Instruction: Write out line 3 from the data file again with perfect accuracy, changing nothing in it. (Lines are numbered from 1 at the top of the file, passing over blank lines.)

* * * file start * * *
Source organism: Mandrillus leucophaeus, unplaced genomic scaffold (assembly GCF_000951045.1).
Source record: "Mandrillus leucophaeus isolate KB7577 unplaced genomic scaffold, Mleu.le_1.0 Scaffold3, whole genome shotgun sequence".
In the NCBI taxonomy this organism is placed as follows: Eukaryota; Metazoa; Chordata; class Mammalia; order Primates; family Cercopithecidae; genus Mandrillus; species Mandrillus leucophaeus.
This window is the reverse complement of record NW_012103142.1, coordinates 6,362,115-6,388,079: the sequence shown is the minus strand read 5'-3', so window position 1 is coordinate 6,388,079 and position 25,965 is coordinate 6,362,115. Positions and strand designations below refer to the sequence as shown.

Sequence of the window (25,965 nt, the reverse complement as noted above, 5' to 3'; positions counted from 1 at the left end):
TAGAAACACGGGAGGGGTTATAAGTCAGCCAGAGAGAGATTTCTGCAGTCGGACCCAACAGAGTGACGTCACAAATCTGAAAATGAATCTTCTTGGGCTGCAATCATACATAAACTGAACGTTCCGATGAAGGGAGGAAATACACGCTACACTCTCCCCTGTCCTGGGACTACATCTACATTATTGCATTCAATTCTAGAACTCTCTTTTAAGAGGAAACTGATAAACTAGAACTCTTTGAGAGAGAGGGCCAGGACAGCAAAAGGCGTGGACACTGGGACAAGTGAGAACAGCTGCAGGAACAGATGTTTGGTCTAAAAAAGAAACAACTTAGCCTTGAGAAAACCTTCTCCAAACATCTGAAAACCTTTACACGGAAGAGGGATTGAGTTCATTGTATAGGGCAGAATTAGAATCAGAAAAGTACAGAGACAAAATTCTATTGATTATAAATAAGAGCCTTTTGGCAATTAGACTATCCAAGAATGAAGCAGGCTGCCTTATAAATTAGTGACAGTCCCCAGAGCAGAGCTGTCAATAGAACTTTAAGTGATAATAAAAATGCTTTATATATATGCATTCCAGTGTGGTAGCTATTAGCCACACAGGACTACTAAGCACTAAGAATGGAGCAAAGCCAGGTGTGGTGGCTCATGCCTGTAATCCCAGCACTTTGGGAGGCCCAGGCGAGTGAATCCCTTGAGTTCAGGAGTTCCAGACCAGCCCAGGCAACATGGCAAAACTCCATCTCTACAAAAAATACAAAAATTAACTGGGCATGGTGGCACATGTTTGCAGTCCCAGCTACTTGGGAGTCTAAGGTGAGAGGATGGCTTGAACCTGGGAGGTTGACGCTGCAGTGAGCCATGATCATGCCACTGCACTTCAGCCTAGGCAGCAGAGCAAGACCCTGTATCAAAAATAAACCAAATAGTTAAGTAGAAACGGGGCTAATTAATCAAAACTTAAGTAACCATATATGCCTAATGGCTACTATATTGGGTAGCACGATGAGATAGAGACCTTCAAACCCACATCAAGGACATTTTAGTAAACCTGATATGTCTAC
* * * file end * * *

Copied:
In the NCBI taxonomy this organism is placed as follows: Eukaryota; Metazoa; Chordata; class Mammalia; order Primates; family Cercopithecidae; genus Mandrillus; species Mandrillus leucophaeus.